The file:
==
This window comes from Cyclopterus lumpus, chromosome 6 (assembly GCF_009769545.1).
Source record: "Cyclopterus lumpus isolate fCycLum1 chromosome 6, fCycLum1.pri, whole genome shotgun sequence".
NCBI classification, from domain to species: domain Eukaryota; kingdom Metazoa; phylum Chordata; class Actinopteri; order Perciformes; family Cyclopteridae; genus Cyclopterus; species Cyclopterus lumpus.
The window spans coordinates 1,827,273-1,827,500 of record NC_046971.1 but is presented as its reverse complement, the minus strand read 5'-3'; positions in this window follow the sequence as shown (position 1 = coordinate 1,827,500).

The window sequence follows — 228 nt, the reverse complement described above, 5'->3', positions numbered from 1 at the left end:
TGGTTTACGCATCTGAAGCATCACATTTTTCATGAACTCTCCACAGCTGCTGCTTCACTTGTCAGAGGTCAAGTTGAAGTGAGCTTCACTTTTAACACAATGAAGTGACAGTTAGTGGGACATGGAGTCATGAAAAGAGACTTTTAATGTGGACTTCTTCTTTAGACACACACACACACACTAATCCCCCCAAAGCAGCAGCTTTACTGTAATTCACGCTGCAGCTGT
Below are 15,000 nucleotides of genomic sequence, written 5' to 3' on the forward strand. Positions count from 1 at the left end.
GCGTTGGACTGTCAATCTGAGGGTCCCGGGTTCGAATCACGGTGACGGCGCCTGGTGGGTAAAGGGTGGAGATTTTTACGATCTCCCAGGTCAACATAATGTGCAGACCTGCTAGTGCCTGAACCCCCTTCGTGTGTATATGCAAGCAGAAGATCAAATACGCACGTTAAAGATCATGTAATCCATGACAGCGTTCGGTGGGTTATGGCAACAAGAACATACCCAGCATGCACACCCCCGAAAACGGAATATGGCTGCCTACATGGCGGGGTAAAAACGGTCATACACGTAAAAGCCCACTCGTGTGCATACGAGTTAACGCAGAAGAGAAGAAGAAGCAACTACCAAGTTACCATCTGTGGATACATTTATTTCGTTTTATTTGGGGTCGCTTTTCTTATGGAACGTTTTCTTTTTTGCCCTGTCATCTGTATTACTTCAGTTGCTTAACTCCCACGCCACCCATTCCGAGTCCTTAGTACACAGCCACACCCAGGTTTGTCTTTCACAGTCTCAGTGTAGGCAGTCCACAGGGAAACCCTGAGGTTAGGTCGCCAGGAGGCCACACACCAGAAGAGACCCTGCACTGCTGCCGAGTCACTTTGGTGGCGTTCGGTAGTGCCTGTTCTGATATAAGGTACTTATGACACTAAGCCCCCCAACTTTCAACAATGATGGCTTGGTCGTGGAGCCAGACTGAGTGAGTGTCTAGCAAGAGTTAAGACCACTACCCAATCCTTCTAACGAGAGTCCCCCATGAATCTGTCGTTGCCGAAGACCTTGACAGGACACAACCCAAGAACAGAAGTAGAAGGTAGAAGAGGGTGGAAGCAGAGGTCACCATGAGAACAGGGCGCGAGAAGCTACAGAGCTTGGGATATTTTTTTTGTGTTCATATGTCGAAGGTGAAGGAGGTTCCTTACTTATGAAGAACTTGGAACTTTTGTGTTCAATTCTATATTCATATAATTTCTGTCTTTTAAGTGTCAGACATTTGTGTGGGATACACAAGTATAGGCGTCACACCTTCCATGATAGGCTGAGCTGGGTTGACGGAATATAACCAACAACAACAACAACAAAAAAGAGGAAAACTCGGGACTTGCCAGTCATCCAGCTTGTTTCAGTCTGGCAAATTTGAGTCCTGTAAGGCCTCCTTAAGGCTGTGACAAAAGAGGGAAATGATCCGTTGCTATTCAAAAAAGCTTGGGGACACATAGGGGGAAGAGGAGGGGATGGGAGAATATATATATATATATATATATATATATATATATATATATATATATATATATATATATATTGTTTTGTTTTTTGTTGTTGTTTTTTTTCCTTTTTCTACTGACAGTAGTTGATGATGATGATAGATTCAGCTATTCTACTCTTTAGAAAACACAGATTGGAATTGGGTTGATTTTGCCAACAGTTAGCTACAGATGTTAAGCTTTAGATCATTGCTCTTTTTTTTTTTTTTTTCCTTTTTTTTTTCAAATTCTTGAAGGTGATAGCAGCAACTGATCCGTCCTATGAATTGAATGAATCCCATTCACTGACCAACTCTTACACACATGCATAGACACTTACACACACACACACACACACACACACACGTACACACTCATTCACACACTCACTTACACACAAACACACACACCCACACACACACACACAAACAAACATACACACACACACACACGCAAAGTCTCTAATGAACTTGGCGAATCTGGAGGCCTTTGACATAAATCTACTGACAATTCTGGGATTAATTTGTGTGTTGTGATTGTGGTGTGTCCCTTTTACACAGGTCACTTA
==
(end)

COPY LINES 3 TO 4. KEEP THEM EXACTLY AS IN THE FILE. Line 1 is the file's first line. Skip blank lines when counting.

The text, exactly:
NCBI classification, from domain to species: domain Eukaryota; kingdom Metazoa; phylum Chordata; class Actinopteri; order Perciformes; family Cyclopteridae; genus Cyclopterus; species Cyclopterus lumpus.
The window spans coordinates 1,827,273-1,827,500 of record NC_046971.1 but is presented as its reverse complement, the minus strand read 5'-3'; positions in this window follow the sequence as shown (position 1 = coordinate 1,827,500).